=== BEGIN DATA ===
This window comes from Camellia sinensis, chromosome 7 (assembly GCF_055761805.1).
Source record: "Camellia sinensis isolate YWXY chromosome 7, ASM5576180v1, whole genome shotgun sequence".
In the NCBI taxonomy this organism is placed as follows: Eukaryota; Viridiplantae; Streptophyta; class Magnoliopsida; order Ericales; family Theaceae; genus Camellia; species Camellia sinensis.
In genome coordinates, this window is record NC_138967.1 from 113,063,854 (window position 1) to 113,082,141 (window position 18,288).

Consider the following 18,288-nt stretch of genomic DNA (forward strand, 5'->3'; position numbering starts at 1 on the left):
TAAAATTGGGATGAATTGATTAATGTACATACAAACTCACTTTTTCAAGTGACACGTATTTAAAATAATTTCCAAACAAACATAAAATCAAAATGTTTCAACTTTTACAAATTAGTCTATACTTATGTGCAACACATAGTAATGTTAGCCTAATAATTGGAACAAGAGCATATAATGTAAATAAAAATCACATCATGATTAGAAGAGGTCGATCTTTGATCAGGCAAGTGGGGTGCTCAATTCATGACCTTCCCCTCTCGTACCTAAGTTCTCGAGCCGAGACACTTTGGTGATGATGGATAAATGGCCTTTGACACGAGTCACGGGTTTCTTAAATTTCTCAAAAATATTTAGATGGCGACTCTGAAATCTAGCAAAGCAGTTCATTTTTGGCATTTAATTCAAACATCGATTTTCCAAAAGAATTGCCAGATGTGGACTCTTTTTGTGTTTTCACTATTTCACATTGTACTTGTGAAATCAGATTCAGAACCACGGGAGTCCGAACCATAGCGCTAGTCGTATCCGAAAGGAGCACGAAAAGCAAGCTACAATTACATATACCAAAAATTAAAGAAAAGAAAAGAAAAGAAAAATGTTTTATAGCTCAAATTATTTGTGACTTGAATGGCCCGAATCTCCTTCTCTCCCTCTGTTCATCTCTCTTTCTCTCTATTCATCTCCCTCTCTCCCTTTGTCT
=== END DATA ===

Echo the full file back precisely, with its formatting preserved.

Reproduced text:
This window comes from Camellia sinensis, chromosome 7 (assembly GCF_055761805.1).
Source record: "Camellia sinensis isolate YWXY chromosome 7, ASM5576180v1, whole genome shotgun sequence".
In the NCBI taxonomy this organism is placed as follows: Eukaryota; Viridiplantae; Streptophyta; class Magnoliopsida; order Ericales; family Theaceae; genus Camellia; species Camellia sinensis.
In genome coordinates, this window is record NC_138967.1 from 113,063,854 (window position 1) to 113,082,141 (window position 18,288).

Consider the following 18,288-nt stretch of genomic DNA (forward strand, 5'->3'; position numbering starts at 1 on the left):
TAAAATTGGGATGAATTGATTAATGTACATACAAACTCACTTTTTCAAGTGACACGTATTTAAAATAATTTCCAAACAAACATAAAATCAAAATGTTTCAACTTTTACAAATTAGTCTATACTTATGTGCAACACATAGTAATGTTAGCCTAATAATTGGAACAAGAGCATATAATGTAAATAAAAATCACATCATGATTAGAAGAGGTCGATCTTTGATCAGGCAAGTGGGGTGCTCAATTCATGACCTTCCCCTCTCGTACCTAAGTTCTCGAGCCGAGACACTTTGGTGATGATGGATAAATGGCCTTTGACACGAGTCACGGGTTTCTTAAATTTCTCAAAAATATTTAGATGGCGACTCTGAAATCTAGCAAAGCAGTTCATTTTTGGCATTTAATTCAAACATCGATTTTCCAAAAGAATTGCCAGATGTGGACTCTTTTTGTGTTTTCACTATTTCACATTGTACTTGTGAAATCAGATTCAGAACCACGGGAGTCCGAACCATAGCGCTAGTCGTATCCGAAAGGAGCACGAAAAGCAAGCTACAATTACATATACCAAAAATTAAAGAAAAGAAAAGAAAAGAAAAATGTTTTATAGCTCAAATTATTTGTGACTTGAATGGCCCGAATCTCCTTCTCTCCCTCTGTTCATCTCTCTTTCTCTCTATTCATCTCCCTCTCTCCCTTTGTCT